Of course the reason this configuration is popular is cost. It is not the best but the cheapest, both from parts count and labor to assemble in the factory. My experience has been that if the amp output shows any line residual byproducts this will directly shorten the sound stage and mask low level information. Not a good thing. Two transformers and preferably two chassis will always be more expensive in labor and money but will be worth it in the long run. A benefit is you will probably have more room to work and do experiments in. This becomes particularly important when it limits the choices of how you can arrange and wiring and the parts, even restricting what parts you can use.
Understand this is just my opinion and you know what they say about opinions! Also understand your mileage may vary (YMMV), rephrase that to will vary! I still much prefer the dual monoblock approach and think it is worth the extra time and cost.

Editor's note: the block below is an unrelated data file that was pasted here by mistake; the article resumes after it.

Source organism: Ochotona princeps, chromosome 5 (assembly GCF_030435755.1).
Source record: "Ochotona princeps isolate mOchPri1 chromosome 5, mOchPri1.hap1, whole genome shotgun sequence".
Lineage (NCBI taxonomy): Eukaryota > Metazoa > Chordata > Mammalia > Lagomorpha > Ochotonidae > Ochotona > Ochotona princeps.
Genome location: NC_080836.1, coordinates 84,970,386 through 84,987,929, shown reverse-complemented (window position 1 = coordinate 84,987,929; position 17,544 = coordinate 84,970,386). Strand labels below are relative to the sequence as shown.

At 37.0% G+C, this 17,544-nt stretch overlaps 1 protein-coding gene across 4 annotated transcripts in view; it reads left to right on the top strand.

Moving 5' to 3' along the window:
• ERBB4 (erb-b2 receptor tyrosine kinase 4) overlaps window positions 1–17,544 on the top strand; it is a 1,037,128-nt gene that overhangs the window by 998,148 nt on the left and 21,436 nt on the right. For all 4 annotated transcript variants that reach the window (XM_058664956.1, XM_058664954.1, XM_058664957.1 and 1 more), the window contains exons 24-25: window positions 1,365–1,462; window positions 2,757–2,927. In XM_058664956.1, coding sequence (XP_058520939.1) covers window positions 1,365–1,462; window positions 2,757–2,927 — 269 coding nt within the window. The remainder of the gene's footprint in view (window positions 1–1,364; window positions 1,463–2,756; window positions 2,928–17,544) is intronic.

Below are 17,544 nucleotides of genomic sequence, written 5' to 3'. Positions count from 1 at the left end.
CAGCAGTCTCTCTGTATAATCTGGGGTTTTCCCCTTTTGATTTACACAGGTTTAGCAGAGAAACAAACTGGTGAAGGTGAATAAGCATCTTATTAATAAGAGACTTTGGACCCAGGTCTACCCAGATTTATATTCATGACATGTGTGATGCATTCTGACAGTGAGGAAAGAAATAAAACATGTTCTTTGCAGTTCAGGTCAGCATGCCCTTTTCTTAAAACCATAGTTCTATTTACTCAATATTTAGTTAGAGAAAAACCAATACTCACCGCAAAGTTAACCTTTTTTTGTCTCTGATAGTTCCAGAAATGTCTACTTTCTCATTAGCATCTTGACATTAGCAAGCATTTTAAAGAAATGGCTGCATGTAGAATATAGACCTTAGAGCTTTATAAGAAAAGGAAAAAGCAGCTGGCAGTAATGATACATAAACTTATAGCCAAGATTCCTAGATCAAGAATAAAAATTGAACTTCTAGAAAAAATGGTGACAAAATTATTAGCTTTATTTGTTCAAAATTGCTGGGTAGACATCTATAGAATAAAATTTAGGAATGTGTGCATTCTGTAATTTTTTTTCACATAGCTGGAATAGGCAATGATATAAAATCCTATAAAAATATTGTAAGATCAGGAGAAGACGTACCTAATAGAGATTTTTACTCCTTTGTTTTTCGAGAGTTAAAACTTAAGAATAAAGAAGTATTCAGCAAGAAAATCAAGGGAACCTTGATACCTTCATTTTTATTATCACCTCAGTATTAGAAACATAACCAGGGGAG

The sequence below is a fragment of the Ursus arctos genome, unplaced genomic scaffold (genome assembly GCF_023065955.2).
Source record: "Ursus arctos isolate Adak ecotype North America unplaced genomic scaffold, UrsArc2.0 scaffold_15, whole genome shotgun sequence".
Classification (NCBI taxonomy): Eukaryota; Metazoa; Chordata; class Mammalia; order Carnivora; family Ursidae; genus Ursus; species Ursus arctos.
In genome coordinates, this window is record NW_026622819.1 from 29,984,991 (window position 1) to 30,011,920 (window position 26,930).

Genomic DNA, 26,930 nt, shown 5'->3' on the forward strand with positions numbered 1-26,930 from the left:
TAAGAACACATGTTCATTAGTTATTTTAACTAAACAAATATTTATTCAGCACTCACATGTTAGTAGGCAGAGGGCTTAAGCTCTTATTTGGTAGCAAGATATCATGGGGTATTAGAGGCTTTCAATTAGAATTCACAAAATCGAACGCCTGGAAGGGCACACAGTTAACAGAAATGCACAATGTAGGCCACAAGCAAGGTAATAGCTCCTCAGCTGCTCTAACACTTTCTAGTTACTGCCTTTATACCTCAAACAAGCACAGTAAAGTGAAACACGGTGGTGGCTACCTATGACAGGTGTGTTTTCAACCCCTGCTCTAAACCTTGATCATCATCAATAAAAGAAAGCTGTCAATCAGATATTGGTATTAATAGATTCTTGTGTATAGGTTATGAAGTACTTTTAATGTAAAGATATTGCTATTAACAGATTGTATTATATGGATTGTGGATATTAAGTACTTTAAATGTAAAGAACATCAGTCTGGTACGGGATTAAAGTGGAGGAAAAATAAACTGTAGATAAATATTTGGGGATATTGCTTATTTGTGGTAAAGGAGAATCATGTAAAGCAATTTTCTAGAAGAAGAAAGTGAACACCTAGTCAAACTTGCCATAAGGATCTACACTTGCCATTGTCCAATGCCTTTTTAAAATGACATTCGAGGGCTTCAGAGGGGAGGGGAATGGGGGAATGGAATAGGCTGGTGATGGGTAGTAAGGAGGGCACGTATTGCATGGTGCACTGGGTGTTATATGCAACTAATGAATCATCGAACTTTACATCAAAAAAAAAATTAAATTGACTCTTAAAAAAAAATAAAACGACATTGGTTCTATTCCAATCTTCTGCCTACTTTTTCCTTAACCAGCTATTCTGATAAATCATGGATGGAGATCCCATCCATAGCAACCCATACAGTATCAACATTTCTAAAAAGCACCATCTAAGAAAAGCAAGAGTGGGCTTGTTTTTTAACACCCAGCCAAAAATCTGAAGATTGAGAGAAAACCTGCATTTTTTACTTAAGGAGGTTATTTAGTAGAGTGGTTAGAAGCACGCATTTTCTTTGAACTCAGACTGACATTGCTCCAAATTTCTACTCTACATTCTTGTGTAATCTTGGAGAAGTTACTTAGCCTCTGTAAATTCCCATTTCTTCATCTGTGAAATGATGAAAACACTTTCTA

As a new poster you will find this forum has some very sharp and knowledgeable people in it. Most all will be eager to help if you do your home work before asking. We are very reluctant to help people that are too lazy to do a little reading beforehand. I am not saying you didnít but your post didnít mention references as to any research you had done so leaving the question open. Also it is better if you sign your posts so it isnít totally anonymous (can be a nickname or something you want to be referred too), it is nice to feel we are responding to an individual. After you have a few 100 posts done you donít need to do it as everyone will know you by then.
I am planning to go through a series of diy projects (simple to complex let's say).
1. Put together pre-packaged psu, amp, chassis, etc to create a simple, inexpensive, good sounding system: two of my current choices are the LM3875 kit by Brian/Peter and the Ucd180 ST (psu, amp) kit from hypex. The goal of this step is to create an amplifer that is easy to put together and will provide an insight into the components of the amplifier. The result will be a self-built stereo amplifier.